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Pennsylvania governor signs executive order banning conversion therapy

Gov. Tom Wolf called the practice of trying to change someone's sexual orientation or gender identity "junk science."
Pennsylvania Gov. Tom Wolf
Pennsylvania Gov. Tom Wolf speaks in Reading on Sept. 14. Matt Rourke / AP file

Pennsylvania Gov. Tom Wolf signed an executive order Tuesday to ban conversion therapy, a discredited form of therapy that seeks to change someone's sexual orientation or gender identity, for minors.

The executive order directs state agencies to discourage conversion therapy for people of all ages, and to instead promote evidence-based practices for supporting LGBTQ people. The order also directs the Department of Human Services, among other agencies, to ensure that state funds are not being used to provide or reimburse for conversion therapy.

“Conversion therapy is a traumatic practice based on junk science that actively harms the people it supposedly seeks to treat,” Wolf, a Democrat, said in a statement. “This discriminatory practice is widely rejected by medical and scientific professionals and has been proven to lead to worse mental health outcomes for LGBTQIA+ youth subjected to it. This is about keeping our children safe from bullying and extreme practices that harm them.”

Survivors of conversion therapy have said that it can include talk therapy and being urged to take on traditional gender roles. A 2020 United Nations report found that it can also include more extreme practices such as aversion therapy, which can involve administering electric shock or medication to induce nausea while exposing the patient to same-sex erotic images.

The executive order makes Pennsylvania the 26th state to at least partially bar the practice for minors, according to the Movement Advancement Project, an LGBTQ think tank. Twenty other states and Washington, D.C., completely ban the practice, while five states partially ban conversion therapy for minors. A federal court has barred three states — Alabama, Georgia and Florida — from enforcing conversion therapy bans. The remaining 21 states have no law or policy on conversion therapy.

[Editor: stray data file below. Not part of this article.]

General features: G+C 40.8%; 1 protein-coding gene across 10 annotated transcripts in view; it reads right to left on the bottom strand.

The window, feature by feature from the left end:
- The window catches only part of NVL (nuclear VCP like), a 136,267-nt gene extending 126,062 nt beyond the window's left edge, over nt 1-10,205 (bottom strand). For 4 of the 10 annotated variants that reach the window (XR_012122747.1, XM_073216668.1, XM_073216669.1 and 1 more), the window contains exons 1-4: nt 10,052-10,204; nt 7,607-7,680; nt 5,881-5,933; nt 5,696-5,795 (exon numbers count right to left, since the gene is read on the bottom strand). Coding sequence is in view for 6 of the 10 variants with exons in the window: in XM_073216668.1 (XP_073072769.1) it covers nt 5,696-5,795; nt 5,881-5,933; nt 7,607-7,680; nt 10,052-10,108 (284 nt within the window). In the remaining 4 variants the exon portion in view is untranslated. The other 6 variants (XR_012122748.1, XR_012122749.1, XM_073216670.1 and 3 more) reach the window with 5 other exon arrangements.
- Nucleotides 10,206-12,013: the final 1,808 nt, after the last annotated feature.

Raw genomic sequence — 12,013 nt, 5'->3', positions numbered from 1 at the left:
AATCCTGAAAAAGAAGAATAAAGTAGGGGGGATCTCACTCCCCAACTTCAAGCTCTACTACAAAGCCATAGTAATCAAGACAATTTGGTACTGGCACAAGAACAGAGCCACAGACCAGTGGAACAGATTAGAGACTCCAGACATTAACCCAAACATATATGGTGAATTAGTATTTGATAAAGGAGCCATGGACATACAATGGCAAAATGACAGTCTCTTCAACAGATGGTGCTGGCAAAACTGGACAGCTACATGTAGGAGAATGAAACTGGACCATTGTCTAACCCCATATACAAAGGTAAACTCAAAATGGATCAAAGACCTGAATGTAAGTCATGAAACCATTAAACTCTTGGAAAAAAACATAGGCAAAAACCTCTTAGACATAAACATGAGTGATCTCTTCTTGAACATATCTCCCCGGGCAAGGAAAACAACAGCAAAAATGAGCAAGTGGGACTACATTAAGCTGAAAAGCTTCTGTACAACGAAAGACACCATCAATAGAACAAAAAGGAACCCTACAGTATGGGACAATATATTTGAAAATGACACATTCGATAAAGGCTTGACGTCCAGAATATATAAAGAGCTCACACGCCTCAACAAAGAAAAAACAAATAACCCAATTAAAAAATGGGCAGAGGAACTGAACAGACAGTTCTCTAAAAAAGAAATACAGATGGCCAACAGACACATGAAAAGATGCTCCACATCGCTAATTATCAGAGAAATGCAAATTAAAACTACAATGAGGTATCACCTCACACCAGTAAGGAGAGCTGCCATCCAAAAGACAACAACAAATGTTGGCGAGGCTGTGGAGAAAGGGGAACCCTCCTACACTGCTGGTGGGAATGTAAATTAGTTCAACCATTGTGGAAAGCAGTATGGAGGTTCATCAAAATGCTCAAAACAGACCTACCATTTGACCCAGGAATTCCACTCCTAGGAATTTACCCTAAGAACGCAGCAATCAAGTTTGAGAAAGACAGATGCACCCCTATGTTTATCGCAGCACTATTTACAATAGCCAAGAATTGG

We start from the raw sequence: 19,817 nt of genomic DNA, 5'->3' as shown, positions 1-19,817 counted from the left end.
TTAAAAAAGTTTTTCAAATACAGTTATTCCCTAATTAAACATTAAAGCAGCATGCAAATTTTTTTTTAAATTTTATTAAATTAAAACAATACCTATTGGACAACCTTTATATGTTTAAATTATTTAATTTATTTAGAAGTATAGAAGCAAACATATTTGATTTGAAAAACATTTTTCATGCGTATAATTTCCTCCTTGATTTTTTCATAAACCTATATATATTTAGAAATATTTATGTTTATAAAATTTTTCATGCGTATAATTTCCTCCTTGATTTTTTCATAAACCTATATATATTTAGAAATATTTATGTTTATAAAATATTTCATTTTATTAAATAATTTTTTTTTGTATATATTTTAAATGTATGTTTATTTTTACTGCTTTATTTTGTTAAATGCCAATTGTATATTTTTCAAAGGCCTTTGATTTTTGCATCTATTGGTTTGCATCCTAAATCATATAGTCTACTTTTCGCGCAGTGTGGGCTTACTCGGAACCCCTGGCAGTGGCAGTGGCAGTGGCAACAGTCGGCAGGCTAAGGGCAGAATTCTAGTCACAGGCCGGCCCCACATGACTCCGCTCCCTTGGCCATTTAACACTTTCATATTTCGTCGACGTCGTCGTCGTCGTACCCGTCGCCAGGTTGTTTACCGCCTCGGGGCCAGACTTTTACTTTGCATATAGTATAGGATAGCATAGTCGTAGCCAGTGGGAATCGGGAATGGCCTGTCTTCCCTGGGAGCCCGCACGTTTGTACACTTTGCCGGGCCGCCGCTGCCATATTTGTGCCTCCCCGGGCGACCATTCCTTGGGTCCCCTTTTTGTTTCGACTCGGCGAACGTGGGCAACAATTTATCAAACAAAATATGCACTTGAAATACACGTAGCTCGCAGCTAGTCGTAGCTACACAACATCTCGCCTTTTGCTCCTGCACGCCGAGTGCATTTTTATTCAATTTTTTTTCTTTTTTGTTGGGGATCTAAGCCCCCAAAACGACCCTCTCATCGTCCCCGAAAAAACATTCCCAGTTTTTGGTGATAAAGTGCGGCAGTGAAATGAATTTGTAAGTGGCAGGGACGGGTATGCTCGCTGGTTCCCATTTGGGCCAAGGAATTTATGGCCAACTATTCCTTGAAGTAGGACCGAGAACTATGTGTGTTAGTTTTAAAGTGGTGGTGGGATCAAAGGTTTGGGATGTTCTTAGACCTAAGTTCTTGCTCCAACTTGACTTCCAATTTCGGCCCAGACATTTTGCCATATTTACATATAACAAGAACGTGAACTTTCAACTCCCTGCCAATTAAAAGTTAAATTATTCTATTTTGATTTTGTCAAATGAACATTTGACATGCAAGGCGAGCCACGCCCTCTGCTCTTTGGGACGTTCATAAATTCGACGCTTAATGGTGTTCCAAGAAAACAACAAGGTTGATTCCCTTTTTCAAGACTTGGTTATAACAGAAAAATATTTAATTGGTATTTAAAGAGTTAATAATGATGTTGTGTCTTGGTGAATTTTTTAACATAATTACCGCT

Mathew Shurka, a conversion therapy survivor and co-founder of Born Perfect, a national campaign to end conversion therapy, said Wolf is "taking a critical step to protect LGBTQ minors" in Pennsylvania.

“LGBTQ kids and their families are targeted by so-called therapists causing lifelong harm,” Shurka said in a statement. “This executive order demonstrates that our political offices have the power to protect our youth and it is their responsibility to do so.”

The governor's executive order cited research that has found conversion therapy contributes to negative mental health outcomes among LGBTQ youth.

A national survey published in March by The Trevor Project, an LGBTQ suicide prevention and crisis intervention organization, found that 13% of all LGBTQ respondents ages 13-24 reported being subjected to conversion therapy, and 83% of those reported being subjected to it before they turned 18. The number was higher for transgender and nonbinary young people, 18% of whom reported being subjected to conversion therapy.

A 2020 peer-reviewed study published by The Trevor Project in the American Journal of Public Health found that LGBTQ youth who experienced conversion therapy were more than twice as likely to report having attempted suicide than youth who had not experienced it, and more than 2.5 times as likely to report multiple suicide attempts in the past year.

“Taxpayers’ dollars must never again be spent on the dangerous and discredited practice of conversion ‘therapy’ — which has been consistently associated with increased suicide risk and an estimated $9.23 billion economic burden in the U.S.,” Troy Stevenson, senior campaign manager for advocacy and government affairs at The Trevor Project, said in a statement citing the research the group published in March.

He added, "We urge the state legislature to pass comprehensive state-wide protections and for governors across the nation to follow the Keystone State’s lead in ending this abusive practice."

If you or someone you know is in crisis, call 988 to reach the Suicide and Crisis Lifeline. You can also call the network, previously known as the National Suicide Prevention Lifeline, at 800-273-8255, text HOME to 741741 or visit for additional resources.

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